National HIV Testing Week: Saturday 17- Friday 23 November
No ifs, no buts, it’s time to get tested for HIV
This week’s Boyz cover boy Simon Dunn loves having a good time – frolicking around in his budgie smugglers one day, getting suited and booted for a fancy event the next. But when it comes to getting more of us to think about HIV and get tested, he’s pretty damn serious. The brow furrows, the sexy stare intensifies.
‘I did the live HIV test on my Facebook to show how easy it is to get tested,’ says 31-year-old Simon. ‘There’s no good excuse for gay guys not to get tested and for everyone to have a good awareness of how to stop HIV.
‘Younger people shouldn’t be as complacent as I was. They should be researching [HIV prevention pill] PrEP and thinking about whether it’s right for them, as well as using condoms and testing regularly.’
Simon’s putting his money (and his right index finger) where his mouth is as one of the driving forces behind this year’s National HIV Testing Week, which kicks off on 17 November. This year’s message is ‘Give HIV the finger’ and encourages everyone to take a quick, pain-free finger prick test.
‘I have no reservations about doing this,’ says Simon, passionately. ‘I want to be associated with HIV as a cause and publicly show my support. This is still a major issue and I want to be part of the change. If me putting my name to the cause and supporting Terrence Higgins Trust helps then absolutely I’ll do that.’
And he’s right. Because, while there’s been a 28% drop in new HIV diagnoses over the past two years (yes!), gay and bi men are still the group most affected – accounting for over half of new diagnoses in 2017.
Similarly, a third of gay men diagnosed last year were diagnosed late, which is after they should’ve already started treatment. So, despite the progress that’s been made, now’s not the time for complacency because the earlier you’re diagnosed, the better it is for your health.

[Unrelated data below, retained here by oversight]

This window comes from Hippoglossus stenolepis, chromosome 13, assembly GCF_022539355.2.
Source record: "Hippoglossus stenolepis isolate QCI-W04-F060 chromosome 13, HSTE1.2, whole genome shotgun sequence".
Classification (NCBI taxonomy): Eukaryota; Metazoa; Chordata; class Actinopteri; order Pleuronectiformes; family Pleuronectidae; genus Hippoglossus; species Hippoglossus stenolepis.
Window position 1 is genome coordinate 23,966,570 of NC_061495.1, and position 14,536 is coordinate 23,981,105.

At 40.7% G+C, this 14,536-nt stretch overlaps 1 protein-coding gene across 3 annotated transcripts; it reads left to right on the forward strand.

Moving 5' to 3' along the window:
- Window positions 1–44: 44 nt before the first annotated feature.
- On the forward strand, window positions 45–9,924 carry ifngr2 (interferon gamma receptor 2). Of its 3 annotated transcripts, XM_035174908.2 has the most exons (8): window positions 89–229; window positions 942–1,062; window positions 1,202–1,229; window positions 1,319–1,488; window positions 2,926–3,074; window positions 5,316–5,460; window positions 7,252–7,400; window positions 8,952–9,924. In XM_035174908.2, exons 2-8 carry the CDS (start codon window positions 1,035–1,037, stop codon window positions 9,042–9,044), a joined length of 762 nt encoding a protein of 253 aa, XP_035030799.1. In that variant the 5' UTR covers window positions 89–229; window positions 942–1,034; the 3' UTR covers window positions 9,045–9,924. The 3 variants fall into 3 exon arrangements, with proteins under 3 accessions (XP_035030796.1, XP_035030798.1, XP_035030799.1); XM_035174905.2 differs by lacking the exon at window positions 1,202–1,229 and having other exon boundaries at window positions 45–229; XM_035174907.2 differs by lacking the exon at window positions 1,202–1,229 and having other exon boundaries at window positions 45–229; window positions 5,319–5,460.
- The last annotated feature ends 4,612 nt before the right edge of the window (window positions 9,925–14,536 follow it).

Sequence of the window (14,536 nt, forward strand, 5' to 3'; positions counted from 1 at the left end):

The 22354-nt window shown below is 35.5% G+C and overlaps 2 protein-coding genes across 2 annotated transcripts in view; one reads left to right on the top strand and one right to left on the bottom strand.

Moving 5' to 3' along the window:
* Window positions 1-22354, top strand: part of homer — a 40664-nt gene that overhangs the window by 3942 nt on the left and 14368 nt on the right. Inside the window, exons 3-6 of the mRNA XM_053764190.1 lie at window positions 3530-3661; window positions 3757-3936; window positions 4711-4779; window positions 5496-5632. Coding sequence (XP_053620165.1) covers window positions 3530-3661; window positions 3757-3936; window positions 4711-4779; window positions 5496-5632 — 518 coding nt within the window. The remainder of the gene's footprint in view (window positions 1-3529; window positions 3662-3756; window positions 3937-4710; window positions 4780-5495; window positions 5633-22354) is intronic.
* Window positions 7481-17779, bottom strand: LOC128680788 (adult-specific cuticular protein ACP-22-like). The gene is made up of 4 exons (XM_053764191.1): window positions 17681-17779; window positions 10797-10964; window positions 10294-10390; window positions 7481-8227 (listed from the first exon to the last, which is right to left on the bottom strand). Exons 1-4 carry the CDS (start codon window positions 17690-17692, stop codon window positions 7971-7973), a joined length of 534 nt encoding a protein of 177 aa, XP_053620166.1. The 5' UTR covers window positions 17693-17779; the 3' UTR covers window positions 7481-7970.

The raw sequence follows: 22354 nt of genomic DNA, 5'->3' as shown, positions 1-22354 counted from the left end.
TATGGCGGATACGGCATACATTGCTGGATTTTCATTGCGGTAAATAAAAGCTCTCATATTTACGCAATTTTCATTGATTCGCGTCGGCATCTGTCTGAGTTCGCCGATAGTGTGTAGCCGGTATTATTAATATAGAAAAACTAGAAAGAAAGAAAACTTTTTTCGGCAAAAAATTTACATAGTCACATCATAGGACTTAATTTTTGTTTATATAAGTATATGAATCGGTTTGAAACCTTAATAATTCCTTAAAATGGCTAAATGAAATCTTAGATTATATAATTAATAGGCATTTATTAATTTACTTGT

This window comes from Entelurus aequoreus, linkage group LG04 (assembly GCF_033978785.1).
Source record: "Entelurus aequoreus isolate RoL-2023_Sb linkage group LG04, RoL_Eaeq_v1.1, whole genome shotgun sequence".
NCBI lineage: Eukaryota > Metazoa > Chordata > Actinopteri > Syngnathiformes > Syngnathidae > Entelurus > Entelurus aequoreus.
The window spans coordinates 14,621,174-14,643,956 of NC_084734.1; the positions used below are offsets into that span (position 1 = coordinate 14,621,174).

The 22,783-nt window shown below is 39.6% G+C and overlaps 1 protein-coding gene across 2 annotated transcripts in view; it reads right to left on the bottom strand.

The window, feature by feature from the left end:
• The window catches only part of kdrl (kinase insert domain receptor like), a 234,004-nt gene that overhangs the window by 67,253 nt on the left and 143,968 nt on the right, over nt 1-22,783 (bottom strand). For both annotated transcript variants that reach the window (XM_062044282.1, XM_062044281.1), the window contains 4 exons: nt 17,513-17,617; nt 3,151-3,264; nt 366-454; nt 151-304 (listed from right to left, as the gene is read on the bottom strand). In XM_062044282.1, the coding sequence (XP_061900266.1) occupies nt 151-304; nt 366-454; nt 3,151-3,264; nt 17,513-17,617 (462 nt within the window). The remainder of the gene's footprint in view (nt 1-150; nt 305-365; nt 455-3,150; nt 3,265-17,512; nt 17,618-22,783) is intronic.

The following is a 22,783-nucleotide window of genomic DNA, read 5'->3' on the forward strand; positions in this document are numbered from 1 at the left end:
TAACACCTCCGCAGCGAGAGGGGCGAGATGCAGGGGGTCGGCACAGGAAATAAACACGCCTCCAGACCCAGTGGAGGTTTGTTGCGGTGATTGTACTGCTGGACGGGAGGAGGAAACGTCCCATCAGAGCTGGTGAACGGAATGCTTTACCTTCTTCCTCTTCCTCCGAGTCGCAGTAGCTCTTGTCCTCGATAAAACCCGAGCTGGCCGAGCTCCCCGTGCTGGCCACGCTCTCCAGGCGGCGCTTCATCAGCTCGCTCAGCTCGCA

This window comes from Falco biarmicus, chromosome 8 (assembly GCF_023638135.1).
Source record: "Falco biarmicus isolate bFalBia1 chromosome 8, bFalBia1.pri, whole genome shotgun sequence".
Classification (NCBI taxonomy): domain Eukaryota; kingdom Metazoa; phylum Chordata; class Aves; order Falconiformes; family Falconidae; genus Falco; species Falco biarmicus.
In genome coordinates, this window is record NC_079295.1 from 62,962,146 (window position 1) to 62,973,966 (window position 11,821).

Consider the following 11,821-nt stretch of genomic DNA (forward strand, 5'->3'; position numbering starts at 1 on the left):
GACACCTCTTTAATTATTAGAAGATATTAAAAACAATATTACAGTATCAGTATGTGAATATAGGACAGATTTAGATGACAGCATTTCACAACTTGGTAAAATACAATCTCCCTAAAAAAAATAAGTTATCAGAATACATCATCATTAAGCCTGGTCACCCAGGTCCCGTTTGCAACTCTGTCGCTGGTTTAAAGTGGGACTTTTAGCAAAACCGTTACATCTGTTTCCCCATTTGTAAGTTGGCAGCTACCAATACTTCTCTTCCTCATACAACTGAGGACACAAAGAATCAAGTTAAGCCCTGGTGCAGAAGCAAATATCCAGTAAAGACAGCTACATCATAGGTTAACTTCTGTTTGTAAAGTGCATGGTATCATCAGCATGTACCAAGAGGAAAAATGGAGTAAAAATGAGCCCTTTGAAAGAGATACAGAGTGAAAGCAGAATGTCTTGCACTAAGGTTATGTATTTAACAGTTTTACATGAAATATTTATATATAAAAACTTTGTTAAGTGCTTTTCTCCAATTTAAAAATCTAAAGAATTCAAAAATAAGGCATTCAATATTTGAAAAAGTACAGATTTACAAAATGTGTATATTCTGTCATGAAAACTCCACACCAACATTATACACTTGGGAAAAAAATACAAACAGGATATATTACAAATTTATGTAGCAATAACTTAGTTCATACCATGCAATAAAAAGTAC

‘Testing for HIV and other STIs should be seen in the same way as check ups at the dentist or optician,’ says Simon, who tests every three months or so (and has lovely teeth).
As a rule of thumb, it’s recommended gay guys get tested at least once or twice a year but more regularly if you’re having unprotected sex or have slept with more than one partner.
Testing is key to achieving the ambitious but achievable aim of ending new HIV transmissions in the UK. That’s because around 1 in 8 people living with HIV don’t know they have it, which means they’re not accessing the treatment they need to stay well and also significantly increasing the chances of unwittingly passing on HIV.
As well as protecting the immune system, effective treatment also stops the virus from being passed on to anyone else – with or without a condom. If you doubt the science, fire up Google and look up the PARTNER study, which monitored hundreds of couples over a number of years where one was living with HIV and on effective treatment and the other HIV negative – and found zero HIV transmissions.
That’s why the National HIV Testing Week message is clear: get tested and know your HIV status. Then, if you’re diagnosed, you can access the treatment and support you need to live well with HIV.
You can follow all of the action on Twitter by following @startswith_me and using the hashtag #HIVTestWeek. And look out for our competition where you can win an hour of personal trainer Simon’s time! Wouldn’t that be nice?
The facts about HIV
♦ There were 4,363 new HIV diagnoses last year
♦ Over half of those new diagnoses were in gay or
♦ A third of those gay and bi guys were diagnosed late,
which is after they should’ve started treatment
♦ The earlier you’re diagnosed, the better it is for
♦ HIV treatment is free in the UK and will enable you
to live well with HIV
♦ Effective treatment means people living with HIV
can’t pass on the virus